Stalinism sprouting (Image: Petr Sarukhanov, novayagazeta.ru)
Russians do not, by their nature, “love Stalin,” Novaya gazeta commentator Aleksandr Rubtsov says; instead, they “are being taught to love Stalin because the [Putin] regime really is functioning according to this regime prototype and has not found any other legitimization for itself in history.”
This becomes obvious, he says, if one considers that “genetically and functionally, the Russia of the 2000s arose out of the 1990s” and that Putin and his team “assert that everything good that began in [the first decade of this century] is in no way obliged to Yeltsinism.”
As a result, the Putin regime has had to look past “the pit of the 1990s” to a more distant past, but the question has been to just which past. “As far as ‘cadres’ are concerned, all the persons of the post-Stalin era – Yeltsin, Gorbachev, Andropov, Brezhnev and Khrushchev have been stricken from the record.”
“Stalin is the first with whom Putin meets in this retrospective toward the past. And the past: before him is again a fiasco. Lenin and the great tsars, the victors and the reforms fall away. Somewhere in the shadow of the mustaschioed one looms Ivan the Terrible but only as ‘the Stalin of his day.’” As a result of this subtraction, Putin is left alone with Stalin.
There are, of course, important distinctions between the two: Today, “there are no mass purges and bloody rotations, not to mention incidents of sadism … the purge of the political field [under Putin] has become incomparably more humane.” There are “show trials” but they don’t end in shooting or torture.
Moreover, Rubtsov says, “the techniques of neutralization of hostile classes have been significantly softened.” Small and mid-sized business “like the middle class as a whole” is gradually squeezed but it isn’t suppressed. And the peasantry isn’t facing wholesale expropriation and dekulakization.
The methods of “’soft terror’” are employed, but to the same ends: the isolation and ultimate nullification of those the regime objects to. And this process now is much more severe than it was during Brezhnevite stagnation, Rubtsov argues. Indeed, one can only call it “Stalinist.”
“History is like a pendulum,” the commentator continues. “Under Stalin, the class struggle sharped; the enemy was everywhere. In the period of ‘stagnation,’ on the contrary, the internal enemy became ‘ideologically non-existent,’ and prison was replaced by punitive psychiatry with the deportation” of the especially recalcitrant.
Now under Putin, “the domestic enemy is growing more active with each new victory of ours in the world. Therefore, a new political geography has been established. The state border has been imposed within the country: the opponents of the regime are ‘deported’ politically and broadcast as it were from beyond that border.”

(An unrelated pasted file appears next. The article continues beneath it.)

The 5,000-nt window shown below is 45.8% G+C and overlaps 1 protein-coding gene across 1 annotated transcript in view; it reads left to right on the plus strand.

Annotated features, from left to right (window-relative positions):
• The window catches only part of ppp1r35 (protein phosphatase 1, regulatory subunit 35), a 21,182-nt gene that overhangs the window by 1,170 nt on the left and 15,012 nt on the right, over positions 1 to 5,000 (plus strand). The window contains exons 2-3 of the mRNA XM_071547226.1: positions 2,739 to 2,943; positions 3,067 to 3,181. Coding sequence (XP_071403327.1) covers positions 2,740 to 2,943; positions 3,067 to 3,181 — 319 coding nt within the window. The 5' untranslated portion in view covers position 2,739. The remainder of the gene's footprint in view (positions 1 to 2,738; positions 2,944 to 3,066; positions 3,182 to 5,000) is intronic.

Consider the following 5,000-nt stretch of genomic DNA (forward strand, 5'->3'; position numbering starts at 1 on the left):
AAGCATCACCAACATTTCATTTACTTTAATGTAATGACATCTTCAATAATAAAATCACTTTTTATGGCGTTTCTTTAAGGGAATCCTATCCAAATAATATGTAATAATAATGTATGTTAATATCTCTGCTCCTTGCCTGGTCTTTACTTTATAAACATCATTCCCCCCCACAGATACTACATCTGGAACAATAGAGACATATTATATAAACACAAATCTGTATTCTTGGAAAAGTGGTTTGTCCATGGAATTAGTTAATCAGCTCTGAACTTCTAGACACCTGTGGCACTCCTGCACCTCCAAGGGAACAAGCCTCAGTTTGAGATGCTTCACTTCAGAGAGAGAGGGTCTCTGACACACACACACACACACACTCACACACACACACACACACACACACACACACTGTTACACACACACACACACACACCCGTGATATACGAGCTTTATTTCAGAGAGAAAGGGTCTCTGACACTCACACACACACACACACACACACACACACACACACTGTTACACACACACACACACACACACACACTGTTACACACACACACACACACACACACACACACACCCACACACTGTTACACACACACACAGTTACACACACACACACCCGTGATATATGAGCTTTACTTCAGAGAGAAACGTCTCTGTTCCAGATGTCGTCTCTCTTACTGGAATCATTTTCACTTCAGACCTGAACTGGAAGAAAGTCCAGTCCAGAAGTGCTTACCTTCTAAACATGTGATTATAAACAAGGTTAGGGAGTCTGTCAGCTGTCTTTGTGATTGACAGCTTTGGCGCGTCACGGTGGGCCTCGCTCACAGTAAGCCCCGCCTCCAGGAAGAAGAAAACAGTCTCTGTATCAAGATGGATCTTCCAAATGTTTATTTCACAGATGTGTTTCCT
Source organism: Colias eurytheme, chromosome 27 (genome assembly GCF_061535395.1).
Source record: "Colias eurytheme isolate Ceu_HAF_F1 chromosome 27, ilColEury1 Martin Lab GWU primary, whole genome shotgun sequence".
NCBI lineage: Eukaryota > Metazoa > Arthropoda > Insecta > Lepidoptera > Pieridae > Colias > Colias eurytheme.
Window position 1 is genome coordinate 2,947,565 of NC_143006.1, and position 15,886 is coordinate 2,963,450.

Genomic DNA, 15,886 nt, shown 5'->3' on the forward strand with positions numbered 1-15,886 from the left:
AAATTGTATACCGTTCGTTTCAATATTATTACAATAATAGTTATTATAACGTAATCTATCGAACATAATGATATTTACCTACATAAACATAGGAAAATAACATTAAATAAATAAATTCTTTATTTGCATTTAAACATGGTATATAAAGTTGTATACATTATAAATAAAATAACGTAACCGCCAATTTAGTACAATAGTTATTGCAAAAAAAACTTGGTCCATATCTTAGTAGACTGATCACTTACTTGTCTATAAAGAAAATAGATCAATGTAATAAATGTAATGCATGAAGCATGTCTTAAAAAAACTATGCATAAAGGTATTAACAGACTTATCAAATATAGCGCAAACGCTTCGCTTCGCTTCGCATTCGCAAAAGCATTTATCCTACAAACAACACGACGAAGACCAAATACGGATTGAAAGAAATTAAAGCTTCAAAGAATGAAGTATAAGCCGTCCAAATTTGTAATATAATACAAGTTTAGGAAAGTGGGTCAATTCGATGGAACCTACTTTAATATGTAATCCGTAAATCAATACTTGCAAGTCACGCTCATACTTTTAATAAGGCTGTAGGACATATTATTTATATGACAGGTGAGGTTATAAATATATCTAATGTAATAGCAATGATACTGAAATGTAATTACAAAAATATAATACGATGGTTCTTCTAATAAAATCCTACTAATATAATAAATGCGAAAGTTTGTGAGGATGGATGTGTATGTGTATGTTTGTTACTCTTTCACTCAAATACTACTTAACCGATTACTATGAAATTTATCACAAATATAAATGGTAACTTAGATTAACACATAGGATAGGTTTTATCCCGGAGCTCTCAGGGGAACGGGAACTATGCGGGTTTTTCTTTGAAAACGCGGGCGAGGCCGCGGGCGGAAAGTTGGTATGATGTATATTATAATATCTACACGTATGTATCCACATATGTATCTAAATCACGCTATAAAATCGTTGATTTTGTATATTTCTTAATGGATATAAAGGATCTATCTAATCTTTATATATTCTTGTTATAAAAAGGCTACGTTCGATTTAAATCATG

Putin moreover is “re-Stalinizing branch by branch.” The regime is increasingly hostile to science, art and culture. “The authorities have always viewed scholars as suspicious ‘specialists,’ but now they threaten the scientific community as a class. The professions are being neutralized and people will say: Putin received a Russia with a hydrogen bomb and left it without an academy and without science. [stress added] The same is true for artists and cultural figures.
Putin’s siloviki “also are reviving traditional values” not in pursuit of blood as under Stalin but for money. Reversing the events of two decades ago but recalling Stalin’s destruction of NEP, they are dragging back into the state sector all that was productive when it was in the private ownership.
There has been a similar return to Stalinism as far as the relationship between domestic and foreign policy is concerned, Rubtsov says. “In personalist regimes, foreign policy is subordinate to the main goal of the consolidation and strengthening of personal power.” Anything that doesn’t do that is quickly jettisoned.
The big difference here, the commentator continues, is that “now the status of power and the meaning of ‘influence’ are much closer to ritual symbolism and the simulacra of propaganda” than to actual events and real power. And this pattern highlights something else, Rubtsov argues.
If one examines the situation case by case, Russia under Putin is closer to Brezhnevite stagnation than to Stalinism; but if one considers the direction in which things are moving, then “the vector is closer to Stalinism” than to that of Leonid Brezhnev.
But this is “not the most evil irony: the lightened version of Stalinism in a number of regards is turning out to be freer and softer even than in comparison with the era of the 20th Congress. At least so far.” But if things continue in the direction the Kremlin leader has indicated, that will not long remain the case.
“Putin needs a dictatorship to prepare for war with America just as Stalin did for the preparation of war with Germany.” The model must be repeated step by step in its latest incarnation. That requires moral re-Stalinization and making the original model more attractive in the eyes of the population.
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